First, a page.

It was a big year for redwoods

In 2021, the League secured big conservation wins and planted seeds for a brighter future for redwoods and people

2021 blew by. With a thrilling closer to another monumental year for the League, we barely had our moment to just reflect and say, “We did that.” It’s easy to get swept up and move on to the next thing, but the truth is none of our work is ever behind us. Everything we do toward our centennial vision is taking root right now, shaping this very moment and generating a better future. And beneath the surface, there are even more interconnected pieces just waiting to be revealed. In these early days of 2022, even as we move forward, let’s take time to reflect on a prolific year that will have impacts that reverberate for generations to come. 

Acquiring Lost Coast Redwoods

landscape vista of the rugged coastline, covered in a thick blanket of redwood trees.
The Lost Coast Redwoods property contains more than 2,250 acres of threatened coast redwoods and spans 5 miles of undeveloped Northern California coastline. Credit: Max Whittaker, courtesy of Save the Redwoods League.

In 2019, the League learned that an amazing 3,100-acre redwood timber property in northern Mendocino County was going on the market. After more than a year-long pause because of the pandemic, the prospect became real in December 2020, and it came fast. With incredible support from more than 5,000 donors from all over the country, in one month we were able to close on this tremendous acquisition of 5 miles of the California coast and more than 2,250 acres of redwood forest that could have otherwise been aggressively logged. The League continues to raise funds for the stewardship of this land and plans to work with tribal and public agency partners to give cultural and public access to this once private coast within Sinkyone, Cahto, and Coast Yuki traditional territories.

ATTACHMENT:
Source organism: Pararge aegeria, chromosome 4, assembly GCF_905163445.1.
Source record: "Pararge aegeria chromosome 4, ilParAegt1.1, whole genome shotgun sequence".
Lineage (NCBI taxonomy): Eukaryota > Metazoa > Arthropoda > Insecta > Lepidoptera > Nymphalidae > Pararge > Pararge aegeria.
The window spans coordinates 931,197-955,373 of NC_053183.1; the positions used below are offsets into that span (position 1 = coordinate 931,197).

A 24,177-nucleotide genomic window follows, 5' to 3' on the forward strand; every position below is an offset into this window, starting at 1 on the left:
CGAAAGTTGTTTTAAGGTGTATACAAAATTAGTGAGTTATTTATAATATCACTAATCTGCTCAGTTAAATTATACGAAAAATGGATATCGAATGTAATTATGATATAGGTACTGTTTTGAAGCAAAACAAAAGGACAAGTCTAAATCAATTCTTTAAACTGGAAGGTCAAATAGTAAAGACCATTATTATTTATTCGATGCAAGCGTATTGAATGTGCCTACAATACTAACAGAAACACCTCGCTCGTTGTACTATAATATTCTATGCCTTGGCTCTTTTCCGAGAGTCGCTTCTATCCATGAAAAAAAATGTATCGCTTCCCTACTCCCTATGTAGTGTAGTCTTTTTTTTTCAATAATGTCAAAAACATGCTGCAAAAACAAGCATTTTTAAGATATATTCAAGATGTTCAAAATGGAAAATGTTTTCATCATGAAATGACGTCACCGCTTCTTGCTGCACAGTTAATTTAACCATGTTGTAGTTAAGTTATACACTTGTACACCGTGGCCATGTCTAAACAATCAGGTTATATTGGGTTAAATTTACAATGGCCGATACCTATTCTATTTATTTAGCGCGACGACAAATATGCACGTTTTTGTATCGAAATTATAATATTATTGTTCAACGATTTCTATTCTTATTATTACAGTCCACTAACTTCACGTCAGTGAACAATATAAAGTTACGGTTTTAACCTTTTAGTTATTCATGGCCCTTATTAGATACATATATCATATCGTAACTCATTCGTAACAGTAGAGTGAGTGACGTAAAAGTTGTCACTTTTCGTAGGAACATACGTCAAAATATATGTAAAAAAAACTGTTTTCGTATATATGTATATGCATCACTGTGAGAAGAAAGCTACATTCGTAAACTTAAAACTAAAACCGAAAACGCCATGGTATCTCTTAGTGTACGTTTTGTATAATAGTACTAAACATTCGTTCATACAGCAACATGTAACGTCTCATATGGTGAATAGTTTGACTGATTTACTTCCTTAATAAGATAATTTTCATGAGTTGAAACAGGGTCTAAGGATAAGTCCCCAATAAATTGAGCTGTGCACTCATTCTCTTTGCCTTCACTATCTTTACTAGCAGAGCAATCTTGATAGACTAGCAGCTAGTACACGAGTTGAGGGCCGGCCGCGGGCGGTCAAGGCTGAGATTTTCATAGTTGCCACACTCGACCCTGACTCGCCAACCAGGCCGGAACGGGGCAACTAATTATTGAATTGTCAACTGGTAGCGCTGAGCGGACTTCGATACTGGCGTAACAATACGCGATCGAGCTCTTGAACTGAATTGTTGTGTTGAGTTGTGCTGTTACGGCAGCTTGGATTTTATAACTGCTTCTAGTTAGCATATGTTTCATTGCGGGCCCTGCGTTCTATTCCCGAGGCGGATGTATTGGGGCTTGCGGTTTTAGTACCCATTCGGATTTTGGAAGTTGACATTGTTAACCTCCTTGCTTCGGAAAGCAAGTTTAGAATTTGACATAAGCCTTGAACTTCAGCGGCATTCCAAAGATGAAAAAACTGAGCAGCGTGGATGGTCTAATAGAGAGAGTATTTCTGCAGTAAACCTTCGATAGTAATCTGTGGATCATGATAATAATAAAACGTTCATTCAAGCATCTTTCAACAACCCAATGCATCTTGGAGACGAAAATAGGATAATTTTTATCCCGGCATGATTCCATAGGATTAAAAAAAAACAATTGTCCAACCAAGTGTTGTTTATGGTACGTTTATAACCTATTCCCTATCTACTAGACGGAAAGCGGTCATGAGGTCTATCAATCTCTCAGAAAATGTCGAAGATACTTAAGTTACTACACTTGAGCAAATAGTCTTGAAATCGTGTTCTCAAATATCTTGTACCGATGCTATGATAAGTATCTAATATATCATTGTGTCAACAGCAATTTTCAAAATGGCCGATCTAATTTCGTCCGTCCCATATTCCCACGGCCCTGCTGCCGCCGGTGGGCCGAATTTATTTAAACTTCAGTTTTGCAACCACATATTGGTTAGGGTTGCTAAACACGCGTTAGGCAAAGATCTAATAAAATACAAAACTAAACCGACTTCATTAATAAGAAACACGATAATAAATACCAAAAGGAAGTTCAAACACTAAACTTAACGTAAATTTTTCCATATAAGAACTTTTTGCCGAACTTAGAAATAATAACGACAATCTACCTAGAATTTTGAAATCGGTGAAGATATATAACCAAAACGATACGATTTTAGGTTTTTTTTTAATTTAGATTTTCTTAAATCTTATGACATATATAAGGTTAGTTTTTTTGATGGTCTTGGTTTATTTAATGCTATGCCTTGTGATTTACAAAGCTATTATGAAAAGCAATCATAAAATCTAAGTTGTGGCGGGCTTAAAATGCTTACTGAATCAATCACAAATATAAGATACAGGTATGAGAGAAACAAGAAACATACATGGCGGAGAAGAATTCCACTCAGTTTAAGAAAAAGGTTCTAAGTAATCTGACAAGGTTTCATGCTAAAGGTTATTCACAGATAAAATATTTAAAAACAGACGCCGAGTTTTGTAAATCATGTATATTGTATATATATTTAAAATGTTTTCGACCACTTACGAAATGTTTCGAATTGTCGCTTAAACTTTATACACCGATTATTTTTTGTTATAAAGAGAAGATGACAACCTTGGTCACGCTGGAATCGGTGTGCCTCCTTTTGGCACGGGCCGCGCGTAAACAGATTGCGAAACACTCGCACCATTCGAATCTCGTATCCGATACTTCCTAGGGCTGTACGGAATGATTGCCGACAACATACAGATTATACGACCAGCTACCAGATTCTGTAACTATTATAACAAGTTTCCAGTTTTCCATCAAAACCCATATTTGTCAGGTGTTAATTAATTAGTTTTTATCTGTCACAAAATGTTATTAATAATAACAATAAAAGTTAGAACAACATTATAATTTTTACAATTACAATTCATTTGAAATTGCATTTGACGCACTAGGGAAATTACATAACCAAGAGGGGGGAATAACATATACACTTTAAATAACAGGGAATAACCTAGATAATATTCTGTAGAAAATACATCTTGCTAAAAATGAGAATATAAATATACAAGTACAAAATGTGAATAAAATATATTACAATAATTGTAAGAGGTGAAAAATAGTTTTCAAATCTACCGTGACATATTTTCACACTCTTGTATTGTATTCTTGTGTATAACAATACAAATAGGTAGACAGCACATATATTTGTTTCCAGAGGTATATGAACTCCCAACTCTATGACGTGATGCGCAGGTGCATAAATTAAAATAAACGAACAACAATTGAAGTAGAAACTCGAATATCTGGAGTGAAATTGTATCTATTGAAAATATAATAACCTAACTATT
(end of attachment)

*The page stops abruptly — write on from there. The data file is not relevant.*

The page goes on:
Protecting Mailliard Ranch

Woman walking among redwoods at Cathedral Grove at Mailliard Ranch
Save the Redwoods League closed the final phase of the Mailliard Ranch project in February 2021, protecting the property’s east ranch, including the 58-acre old-growth Cathedral Grove. Photo by Marcos Castineiras, Save the Redwoods League.